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As a literary agent, it’s no surprise that this day means a whole lot to me. But, this day goes way beyond my career, it strikes a very personal cord with me. My friends at Amazon are encouraging people to share why they read so well, here it is.

There are so many different reasons why I read, but I think what really hits it home for me is that reading is the easiest and least expensive vacation you will ever get. I don’t think I have ever come out of a reading session more stressed or frustrated than when I started. In fact, I can’t recall a time when I wasn’t noticeably more relaxed after reading just a few chapters of whatever book has my attention at the moment. A book is the one tool that is available to us on a daily basis that allows us to transport ourselves somewhere else. While reading we can visit any place in the world, be whoever we want to be, and experience new adventures. I don’t know of a better “break” from the chaos and natural stresses of our every day lives than that. Reading allows us to totally disconnect and recharge. Reading creates a safe environment where we can just be with ourselves (and the characters of course), which is becoming harder and harder to find in a social media driven world. Reading is the best therapy we can give ourselves.

Why do you read? #LovetoRead

Write on.

Top Publishers of 2016

A few weeks ago, Publisher’s Weekly came out with a ranking of America’s top 20 publishing houses for 2016. It’s no surprise who the top 5 were, but what’s really important is what came after.

The sixth and seventh publisher were both that of children’s books- Scholastic and Disney came in right under the ‘Big Five.’ It’s quite a refreshing thing to see. Children’s literature has always been a tough genre to crack because the audience is smaller, the interests change rapidly, and the surge of technology has threatened to turn some children away from reading and the love of books. Nevertheless, books sales for 2016 has proved that there is still so much to love about children’s publishing. For Disney, Star Wars and Rick Riordan books led the way.

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Houghton and Workman come in next, showing us that non-fiction titles still have a big impact on our consumption market as well. For Workman, Atlas Obscura and What to Expect When You’re Expecting were their bestsellers. But for most publishers, their fiction titles landed them on this list. For Sourcebooks, The Cellar by Natasha Preston sold the most units.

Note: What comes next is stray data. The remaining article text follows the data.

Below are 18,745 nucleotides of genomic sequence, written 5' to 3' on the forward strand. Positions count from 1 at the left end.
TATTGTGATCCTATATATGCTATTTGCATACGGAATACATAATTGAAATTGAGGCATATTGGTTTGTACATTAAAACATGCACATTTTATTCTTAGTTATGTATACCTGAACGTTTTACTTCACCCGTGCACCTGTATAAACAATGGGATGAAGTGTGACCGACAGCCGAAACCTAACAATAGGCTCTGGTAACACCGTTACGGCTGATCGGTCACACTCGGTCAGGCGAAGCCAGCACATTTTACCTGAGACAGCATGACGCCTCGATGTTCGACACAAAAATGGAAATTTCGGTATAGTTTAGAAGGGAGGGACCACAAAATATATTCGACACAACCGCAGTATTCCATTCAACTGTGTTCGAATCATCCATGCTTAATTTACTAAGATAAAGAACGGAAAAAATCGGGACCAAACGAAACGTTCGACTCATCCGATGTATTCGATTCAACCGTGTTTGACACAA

Some other cool trends to see were that a few religious publishers made the cut, John Wiley’s business books proved fruitful once again, and adult coloring books are still in high demand from publishers like Dover and Sterling.

Here is the complete list:

  1. Penguin Random House
  2. HarperCollins
  3. Simon & Schuster
  4. Hachette
  5. Macmillan
  6. Scholastic
  7. Disney
  8. Houghton
  9. Workman
  10. Sourcebooks
  11. Sterling
  12. John Wiley
  13. Abrams
  14. Dover
  15. Candlewick
  16. W.W. Norton
  17. Kensington
  18. Chronicle
  19. B&H Publishing
  20. Tyndale

Write on.

 

 

The Audies, 2017 Edition

I’m a little late to the game, but the finalists for the Audie Awards were announced recently. If you don’t already know, the Audies are like t he Oscars for audiobooks. They have been awarded annually by The Audio Publisher’s Association since 1996. There are a bunch of categories in which authors and narrators are applauded and honored for their outstanding work. The actual award ceremony is always held during Book Expo of America in May, which this year is in NYC.

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You can see all their categories and their finalists here, but I have highlighted a few of my favorite categories below:

Fantasy

The Bands of Mourning by Brandon Sanderson

The Black Prism by Brent Weeks

The Everything Box by Richard Kadrey

The Hike by Drew Hagary

League of Dragons by Naomi Novik

Mystery

Crimson Shore by Preston & Child

The Crossing by Michael Connelly

A Great Reckoning by Louise Penny

The Heavens May Fall by Allen Eskens

IQ by Joe Ide

Romance

Dirty  by Kylie Scott

Duke of Sin by Elizabeth Hoyt

First Star I See Tonight by Susan Elizabeth Phillips

Glitterland by Alexis Hall

The Obsession by Nora Roberts

Sci-Fi